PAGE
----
I have been a nurse for 25 years and have taken care of many patients along with their family members. As a nurse, I have developed my own strategies and approaches on how to deal effectively with family members–some of them delightful, some of them not so much. I adore my mother; and anytime I have a patient that resembles her (whether it was looks, personality or health condition) I brush by the thoughts of how the woman resembles her. That is critical so that I can continue on with whatever I need to do for her while keeping a safe emotional distance.
Last week, however, I was on my way to work, never expecting to get a life-changing phone call from my husband. He asked if I was driving and then instructed me to pull over at a safe place where he could talk to me. My head raced through what could be wrong with my small number of loved ones. He sounded fine, so then my thoughts went to my three daughters and my parents.
My mother had called him, instead of me, knowing I would be on my way to work at that time. She was trying to protect me from being upset knowing I was driving. She was at the hospital, and the doctors thought she may have had both a stroke and a heart attack and were doing a series of tests to determine the cause of her symptoms. After a brief meltdown in the driver seat of my Jeep Wrangler, I made an apologetic call-out to work and turned around to drive back home to wait for the next phone call, while packing a suitcase and checking for a seat to get on the next plane.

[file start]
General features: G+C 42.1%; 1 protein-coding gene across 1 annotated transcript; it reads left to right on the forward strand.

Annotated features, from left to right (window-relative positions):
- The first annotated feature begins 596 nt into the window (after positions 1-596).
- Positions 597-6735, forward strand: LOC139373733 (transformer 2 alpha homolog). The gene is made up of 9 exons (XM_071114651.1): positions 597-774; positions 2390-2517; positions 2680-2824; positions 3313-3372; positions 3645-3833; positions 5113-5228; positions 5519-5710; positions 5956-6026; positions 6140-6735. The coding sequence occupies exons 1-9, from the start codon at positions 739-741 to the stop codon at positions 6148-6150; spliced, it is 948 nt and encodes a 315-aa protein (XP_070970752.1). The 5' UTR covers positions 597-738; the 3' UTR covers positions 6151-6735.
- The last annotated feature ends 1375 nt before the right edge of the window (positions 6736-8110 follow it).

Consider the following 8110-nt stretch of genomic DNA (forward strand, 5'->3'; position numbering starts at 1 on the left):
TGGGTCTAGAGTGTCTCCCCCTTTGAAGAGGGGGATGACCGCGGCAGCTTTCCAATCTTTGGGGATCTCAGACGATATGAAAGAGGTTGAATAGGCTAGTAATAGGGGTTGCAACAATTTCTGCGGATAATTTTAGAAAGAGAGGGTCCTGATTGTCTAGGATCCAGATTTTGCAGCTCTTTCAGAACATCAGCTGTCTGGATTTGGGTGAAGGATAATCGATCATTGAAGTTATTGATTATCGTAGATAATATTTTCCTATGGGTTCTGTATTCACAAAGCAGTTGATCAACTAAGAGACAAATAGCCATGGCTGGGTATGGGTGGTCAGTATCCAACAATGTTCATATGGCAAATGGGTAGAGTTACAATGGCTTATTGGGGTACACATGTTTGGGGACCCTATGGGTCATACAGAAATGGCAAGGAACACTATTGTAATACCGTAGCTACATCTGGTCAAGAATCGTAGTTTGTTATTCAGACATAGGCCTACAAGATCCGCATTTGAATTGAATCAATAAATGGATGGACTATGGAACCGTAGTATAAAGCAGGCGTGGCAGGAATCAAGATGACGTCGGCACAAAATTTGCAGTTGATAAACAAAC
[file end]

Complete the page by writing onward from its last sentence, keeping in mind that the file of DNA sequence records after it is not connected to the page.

The next several days presented their own diary of hospital events, and I found myself on a rollercoaster of scanning through my own internal clinical knowledge that could only be understood by a nurse. Extensive testing was being done to try to figure out what was causing my mother to have sudden paralysis of her legs that began traveling upward toward her thoracic cavity, with none of the possible conclusions having a desirable outcome.
As a nurse, you know what this means physically for a patient. When I got to the hospital I wanted to do everything I could to make my mother as comfortable as possible. At first, I focused on fixing her pillows, rubbing lotion on her hands and brushing her hair. Soon I started to realize that her lack of circulation wasn’t being addressed and she wasn’t getting enough respiratory therapy. Her cough was so weak and she became hypotensive with any adjustment of her change in position, since she hadn’t been able to move for the past several days. She was getting heparin shots, but no range of motion, no teds stockings and no compression boots. She was unable to use the Incentive Spirometer due to weakness and dizziness and unable participate in any physical therapy.